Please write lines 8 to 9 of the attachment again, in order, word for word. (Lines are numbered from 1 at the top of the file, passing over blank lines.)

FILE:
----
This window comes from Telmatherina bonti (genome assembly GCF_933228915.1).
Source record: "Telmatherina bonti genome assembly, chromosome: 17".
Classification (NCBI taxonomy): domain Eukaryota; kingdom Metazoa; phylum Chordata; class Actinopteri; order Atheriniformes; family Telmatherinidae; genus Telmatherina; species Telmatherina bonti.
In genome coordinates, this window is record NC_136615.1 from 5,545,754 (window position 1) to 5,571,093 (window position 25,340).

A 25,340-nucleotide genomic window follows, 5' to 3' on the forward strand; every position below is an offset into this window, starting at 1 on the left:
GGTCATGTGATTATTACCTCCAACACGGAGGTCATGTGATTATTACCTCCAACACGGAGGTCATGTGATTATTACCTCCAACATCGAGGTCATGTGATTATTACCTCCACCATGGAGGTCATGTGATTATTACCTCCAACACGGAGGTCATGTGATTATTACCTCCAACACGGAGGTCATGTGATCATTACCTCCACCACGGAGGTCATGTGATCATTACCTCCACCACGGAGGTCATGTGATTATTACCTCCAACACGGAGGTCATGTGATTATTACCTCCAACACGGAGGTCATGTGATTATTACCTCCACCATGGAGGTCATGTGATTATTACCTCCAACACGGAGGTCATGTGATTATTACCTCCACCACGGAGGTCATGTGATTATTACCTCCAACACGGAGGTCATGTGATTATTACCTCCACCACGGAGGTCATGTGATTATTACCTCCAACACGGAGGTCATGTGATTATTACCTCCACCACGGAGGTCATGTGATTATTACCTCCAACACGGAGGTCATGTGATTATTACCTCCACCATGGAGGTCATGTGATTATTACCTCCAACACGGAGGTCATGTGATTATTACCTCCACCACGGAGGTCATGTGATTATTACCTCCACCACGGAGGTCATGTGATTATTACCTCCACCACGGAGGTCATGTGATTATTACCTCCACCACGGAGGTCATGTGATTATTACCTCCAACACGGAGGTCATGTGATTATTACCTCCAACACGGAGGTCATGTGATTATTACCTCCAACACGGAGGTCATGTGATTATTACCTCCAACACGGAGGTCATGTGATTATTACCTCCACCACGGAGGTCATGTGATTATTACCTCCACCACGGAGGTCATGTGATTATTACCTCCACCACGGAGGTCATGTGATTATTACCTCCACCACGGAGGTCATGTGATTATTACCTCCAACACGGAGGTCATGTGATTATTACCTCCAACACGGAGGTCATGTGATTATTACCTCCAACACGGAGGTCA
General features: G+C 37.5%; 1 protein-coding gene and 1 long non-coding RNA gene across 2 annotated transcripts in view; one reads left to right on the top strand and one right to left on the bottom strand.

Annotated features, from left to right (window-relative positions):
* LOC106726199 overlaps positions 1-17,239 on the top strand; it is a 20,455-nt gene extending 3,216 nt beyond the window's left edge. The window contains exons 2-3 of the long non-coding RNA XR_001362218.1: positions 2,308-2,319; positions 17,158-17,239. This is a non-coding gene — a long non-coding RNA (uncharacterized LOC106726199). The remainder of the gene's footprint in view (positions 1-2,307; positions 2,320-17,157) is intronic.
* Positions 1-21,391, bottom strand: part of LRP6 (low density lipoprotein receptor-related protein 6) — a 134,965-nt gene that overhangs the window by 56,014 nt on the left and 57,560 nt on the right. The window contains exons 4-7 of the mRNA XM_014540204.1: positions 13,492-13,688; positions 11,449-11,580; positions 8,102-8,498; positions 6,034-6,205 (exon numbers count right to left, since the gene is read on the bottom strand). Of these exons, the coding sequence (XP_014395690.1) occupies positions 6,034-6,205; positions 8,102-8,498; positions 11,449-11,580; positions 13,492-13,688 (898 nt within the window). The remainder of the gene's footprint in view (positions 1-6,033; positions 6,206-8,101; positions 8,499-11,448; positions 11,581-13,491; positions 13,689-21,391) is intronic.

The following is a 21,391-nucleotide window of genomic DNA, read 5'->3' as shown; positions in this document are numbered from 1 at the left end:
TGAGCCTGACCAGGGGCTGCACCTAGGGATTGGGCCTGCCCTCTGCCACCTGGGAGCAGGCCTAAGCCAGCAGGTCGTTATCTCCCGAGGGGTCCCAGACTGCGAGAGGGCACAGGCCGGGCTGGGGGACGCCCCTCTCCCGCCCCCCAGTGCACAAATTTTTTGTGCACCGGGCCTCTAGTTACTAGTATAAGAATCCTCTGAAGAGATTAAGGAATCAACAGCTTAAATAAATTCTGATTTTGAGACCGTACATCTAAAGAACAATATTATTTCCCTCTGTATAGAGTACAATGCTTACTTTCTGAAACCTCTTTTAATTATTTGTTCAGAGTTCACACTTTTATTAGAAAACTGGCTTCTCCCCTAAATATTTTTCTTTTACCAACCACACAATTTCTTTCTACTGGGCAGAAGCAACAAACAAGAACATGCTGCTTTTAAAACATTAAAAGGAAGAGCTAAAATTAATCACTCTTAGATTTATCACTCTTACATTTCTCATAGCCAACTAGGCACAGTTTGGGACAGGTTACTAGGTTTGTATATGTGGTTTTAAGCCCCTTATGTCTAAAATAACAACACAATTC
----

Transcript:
Annotated features, from left to right (window-relative positions):
* LOC106726199 overlaps positions 1-17,239 on the top strand; it is a 20,455-nt gene extending 3,216 nt beyond the window's left edge. The window contains exons 2-3 of the long non-coding RNA XR_001362218.1: positions 2,308-2,319; positions 17,158-17,239. This is a non-coding gene — a long non-coding RNA (uncharacterized LOC106726199). The remainder of the gene's footprint in view (positions 1-2,307; positions 2,320-17,157) is intronic.